Nokia is contemplating support for ‘multiple ecosystem patterns’, which was interpreted to “Nokia looking for another OS, preferably Android”. I will not say this is huge, since we already know it. Nokia already has multiple ecosystem patterns with its Symbian, Symbian^3 and Meego. It doesn’t need new ecosystem, if that’s what Elop meant. There was also news that Nokia might get cozy with Microsoft. If Nokia has to take a detour from its Symbian/Meego strategy then it better do that with Android and not Microsoft. For the simple reason that the ecosystem of Microsoft isn’t that big. Android is.
Android has consistently gained market share and for the last quarter it stands at 26% market share. Nokia’s Symbian has 37% market share for the same quarter. Symbian is down from 45% market share. There are hardly any other ecosystem available which Nokia can adopt right now. It already has Symbian and Meego. We are left with Android and Windows. iOS, Bada and RIM are proprietary operating systems used by the respective manufacturers.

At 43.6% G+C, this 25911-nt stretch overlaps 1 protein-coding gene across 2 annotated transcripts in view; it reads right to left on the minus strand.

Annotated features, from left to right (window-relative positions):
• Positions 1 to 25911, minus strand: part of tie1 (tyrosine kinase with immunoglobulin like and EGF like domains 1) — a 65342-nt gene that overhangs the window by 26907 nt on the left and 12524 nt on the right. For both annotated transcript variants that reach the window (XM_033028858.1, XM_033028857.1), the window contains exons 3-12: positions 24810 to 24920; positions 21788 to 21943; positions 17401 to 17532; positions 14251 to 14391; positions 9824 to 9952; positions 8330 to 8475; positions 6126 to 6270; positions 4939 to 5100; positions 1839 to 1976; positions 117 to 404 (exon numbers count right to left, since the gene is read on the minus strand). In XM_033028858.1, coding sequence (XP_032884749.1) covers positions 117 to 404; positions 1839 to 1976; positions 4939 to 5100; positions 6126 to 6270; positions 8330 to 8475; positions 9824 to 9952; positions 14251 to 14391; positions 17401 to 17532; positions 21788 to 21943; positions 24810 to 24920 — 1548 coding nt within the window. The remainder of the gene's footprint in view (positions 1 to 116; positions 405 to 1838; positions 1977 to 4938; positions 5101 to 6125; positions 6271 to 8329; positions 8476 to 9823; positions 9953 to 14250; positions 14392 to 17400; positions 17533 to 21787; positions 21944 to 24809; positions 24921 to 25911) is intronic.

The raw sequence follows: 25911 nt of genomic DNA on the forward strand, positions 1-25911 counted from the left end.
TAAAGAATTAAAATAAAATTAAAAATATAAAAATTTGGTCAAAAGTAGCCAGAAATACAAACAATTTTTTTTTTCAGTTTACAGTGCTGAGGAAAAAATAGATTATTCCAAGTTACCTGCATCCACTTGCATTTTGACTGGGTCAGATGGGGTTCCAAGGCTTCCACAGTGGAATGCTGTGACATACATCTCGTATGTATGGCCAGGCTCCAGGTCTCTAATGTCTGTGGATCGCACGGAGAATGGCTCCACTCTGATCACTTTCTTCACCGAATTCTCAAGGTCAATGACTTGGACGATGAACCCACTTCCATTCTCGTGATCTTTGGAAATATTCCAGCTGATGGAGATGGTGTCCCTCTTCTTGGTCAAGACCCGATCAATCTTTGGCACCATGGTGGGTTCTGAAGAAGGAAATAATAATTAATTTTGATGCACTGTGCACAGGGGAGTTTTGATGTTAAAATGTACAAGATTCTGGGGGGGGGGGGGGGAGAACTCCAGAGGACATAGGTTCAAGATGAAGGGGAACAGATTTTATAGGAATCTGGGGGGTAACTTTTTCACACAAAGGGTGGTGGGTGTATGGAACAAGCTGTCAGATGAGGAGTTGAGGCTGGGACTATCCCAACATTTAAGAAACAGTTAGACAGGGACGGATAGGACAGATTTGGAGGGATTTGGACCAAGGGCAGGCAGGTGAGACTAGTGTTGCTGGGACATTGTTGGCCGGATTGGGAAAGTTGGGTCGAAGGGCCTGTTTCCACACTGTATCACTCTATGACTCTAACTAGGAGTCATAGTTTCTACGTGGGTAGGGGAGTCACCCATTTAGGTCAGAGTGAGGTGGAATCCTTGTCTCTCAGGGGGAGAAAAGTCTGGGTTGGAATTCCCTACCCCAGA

Hardware was never Nokia’s problem. Nokia N8, a smartphone which can easily replace your digital camera with a 12 megapixel shots, has become a flagship product. Nokia can continue to produce same kind of phones and embrace Android for app support. If you are holding a Nokia phone, then it’s hard to say “ Oh! there’s an app for that”. iOS and Android users can say that. Nokia cannot continue its feature phone strategy and apply to smartphones. Smartphones are different. They need an app ecosystem to go with it. Nokia can take Android and customize it like Motorola or Samsung. All it needs to do is take the first step. It is not as if Nokia will be married to Android. They can follow Samsung strategy, push its Symbian platform but sell some Android phones. You know to see if it works.
If any of this is not making Nokia to heed, then this little statistic should help :
Nokia makes about 15 times more phones than Apple, they make less than 15 times the profit that Apple does. (source)
How can Nokia explain that?
Source : WSJ